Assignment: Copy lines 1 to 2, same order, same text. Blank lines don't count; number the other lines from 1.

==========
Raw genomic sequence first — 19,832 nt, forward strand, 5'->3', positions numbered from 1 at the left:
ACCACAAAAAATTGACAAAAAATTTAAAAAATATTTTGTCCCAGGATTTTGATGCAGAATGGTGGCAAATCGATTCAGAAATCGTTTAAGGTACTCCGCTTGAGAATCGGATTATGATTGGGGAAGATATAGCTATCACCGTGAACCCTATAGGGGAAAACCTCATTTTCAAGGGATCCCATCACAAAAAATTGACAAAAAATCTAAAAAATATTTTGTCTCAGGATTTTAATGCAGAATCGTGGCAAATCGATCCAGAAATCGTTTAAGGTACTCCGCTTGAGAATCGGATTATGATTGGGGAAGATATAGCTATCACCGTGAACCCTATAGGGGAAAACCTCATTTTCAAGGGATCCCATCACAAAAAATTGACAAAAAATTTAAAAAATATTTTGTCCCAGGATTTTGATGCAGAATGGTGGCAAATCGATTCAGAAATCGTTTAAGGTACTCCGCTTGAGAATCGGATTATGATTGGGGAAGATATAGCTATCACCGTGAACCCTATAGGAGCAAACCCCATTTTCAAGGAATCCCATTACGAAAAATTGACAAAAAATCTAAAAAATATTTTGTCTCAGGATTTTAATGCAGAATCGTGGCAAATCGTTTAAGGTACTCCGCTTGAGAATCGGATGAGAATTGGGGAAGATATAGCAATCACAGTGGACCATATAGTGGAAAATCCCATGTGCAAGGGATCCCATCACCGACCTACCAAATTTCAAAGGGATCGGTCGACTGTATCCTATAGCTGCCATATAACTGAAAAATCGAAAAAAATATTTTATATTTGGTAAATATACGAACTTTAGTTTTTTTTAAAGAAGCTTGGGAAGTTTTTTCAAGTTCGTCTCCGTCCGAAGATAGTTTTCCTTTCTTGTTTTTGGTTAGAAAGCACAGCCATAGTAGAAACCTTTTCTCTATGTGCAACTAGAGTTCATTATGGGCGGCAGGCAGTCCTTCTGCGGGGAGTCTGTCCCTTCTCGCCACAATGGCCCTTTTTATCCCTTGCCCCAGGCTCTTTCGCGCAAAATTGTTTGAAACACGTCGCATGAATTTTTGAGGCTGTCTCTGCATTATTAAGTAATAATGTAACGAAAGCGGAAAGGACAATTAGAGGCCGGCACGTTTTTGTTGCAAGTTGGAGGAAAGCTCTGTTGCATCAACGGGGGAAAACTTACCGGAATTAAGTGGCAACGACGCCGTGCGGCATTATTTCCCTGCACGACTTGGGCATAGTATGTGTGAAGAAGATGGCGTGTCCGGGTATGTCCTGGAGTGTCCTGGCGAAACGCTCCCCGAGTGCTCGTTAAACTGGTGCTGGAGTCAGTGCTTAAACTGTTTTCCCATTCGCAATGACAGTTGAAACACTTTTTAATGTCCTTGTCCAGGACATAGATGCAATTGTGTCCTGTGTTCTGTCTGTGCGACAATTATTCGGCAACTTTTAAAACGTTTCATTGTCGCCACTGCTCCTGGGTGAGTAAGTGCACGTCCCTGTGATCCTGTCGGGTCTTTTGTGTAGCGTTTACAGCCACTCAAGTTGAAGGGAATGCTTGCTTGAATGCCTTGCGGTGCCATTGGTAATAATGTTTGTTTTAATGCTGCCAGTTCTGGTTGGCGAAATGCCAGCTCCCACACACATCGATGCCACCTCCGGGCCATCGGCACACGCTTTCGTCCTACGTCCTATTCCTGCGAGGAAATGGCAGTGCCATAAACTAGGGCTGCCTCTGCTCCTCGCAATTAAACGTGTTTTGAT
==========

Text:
Raw genomic sequence first — 19,832 nt, forward strand, 5'->3', positions numbered from 1 at the left:
ACCACAAAAAATTGACAAAAAATTTAAAAAATATTTTGTCCCAGGATTTTGATGCAGAATGGTGGCAAATCGATTCAGAAATCGTTTAAGGTACTCCGCTTGAGAATCGGATTATGATTGGGGAAGATATAGCTATCACCGTGAACCCTATAGGGGAAAACCTCATTTTCAAGGGATCCCATCACAAAAAATTGACAAAAAATCTAAAAAATATTTTGTCTCAGGATTTTAATGCAGAATCGTGGCAAATCGATCCAGAAATCGTTTAAGGTACTCCGCTTGAGAATCGGATTATGATTGGGGAAGATATAGCTATCACCGTGAACCCTATAGGGGAAAACCTCATTTTCAAGGGATCCCATCACAAAAAATTGACAAAAAATTTAAAAAATATTTTGTCCCAGGATTTTGATGCAGAATGGTGGCAAATCGATTCAGAAATCGTTTAAGGTACTCCGCTTGAGAATCGGATTATGATTGGGGAAGATATAGCTATCACCGTGAACCCTATAGGAGCAAACCCCATTTTCAAGGAATCCCATTACGAAAAATTGACAAAAAATCTAAAAAATATTTTGTCTCAGGATTTTAATGCAGAATCGTGGCAAATCGTTTAAGGTACTCCGCTTGAGAATCGGATGAGAATTGGGGAAGATATAGCAATCACAGTGGACCATATAGTGGAAAATCCCATGTGCAAGGGATCCCATCACCGACCTACCAAATTTCAAAGGGATCGGTCGACTGTATCCTATAGCTGCCATATAACTGAAAAATCGAAAAAAATATTTTATATTTGGTAAATATACGAACTTTAGTTTTTTTTAAAGAAGCTTGGGAAGTTTTTTCAAGTTCGTCTCCGTCCGAAGATAGTTTTCCTTTCTTGTTTTTGGTTAGAAAGCACAGCCATAGTAGAAACCTTTTCTCTATGTGCAACTAGAGTTCATTATGGGCGGCAGGCAGTCCTTCTGCGGGGAGTCTGTCCCTTCTCGCCACAATGGCCCTTTTTATCCCTTGCCCCAGGCTCTTTCGCGCAAAATTGTTTGAAACACGTCGCATGAATTTTTGAGGCTGTCTCTGCATTATTAAGTAATAATGTAACGAAAGCGGAAAGGACAATTAGAGGCCGGCACGTTTTTGTTGCAAGTTGGAGGAAAGCTCTGTTGCATCAACGGGGGAAAACTTACCGGAATTAAGTGGCAACGACGCCGTGCGGCATTATTTCCCTGCACGACTTGGGCATAGTATGTGTGAAGAAGATGGCGTGTCCGGGTATGTCCTGGAGTGTCCTGGCGAAACGCTCCCCGAGTGCTCGTTAAACTGGTGCTGGAGTCAGTGCTTAAACTGTTTTCCCATTCGCAATGACAGTTGAAACACTTTTTAATGTCCTTGTCCAGGACATAGATGCAATTGTGTCCTGTGTTCTGTCTGTGCGACAATTATTCGGCAACTTTTAAAACGTTTCATTGTCGCCACTGCTCCTGGGTGAGTAAGTGCACGTCCCTGTGATCCTGTCGGGTCTTTTGTGTAGCGTTTACAGCCACTCAAGTTGAAGGGAATGCTTGCTTGAATGCCTTGCGGTGCCATTGGTAATAATGTTTGTTTTAATGCTGCCAGTTCTGGTTGGCGAAATGCCAGCTCCCACACACATCGATGCCACCTCCGGGCCATCGGCACACGCTTTCGTCCTACGTCCTATTCCTGCGAGGAAATGGCAGTGCCATAAACTAGGGCTGCCTCTGCTCCTCGCAATTAAACGTGTTTTGAT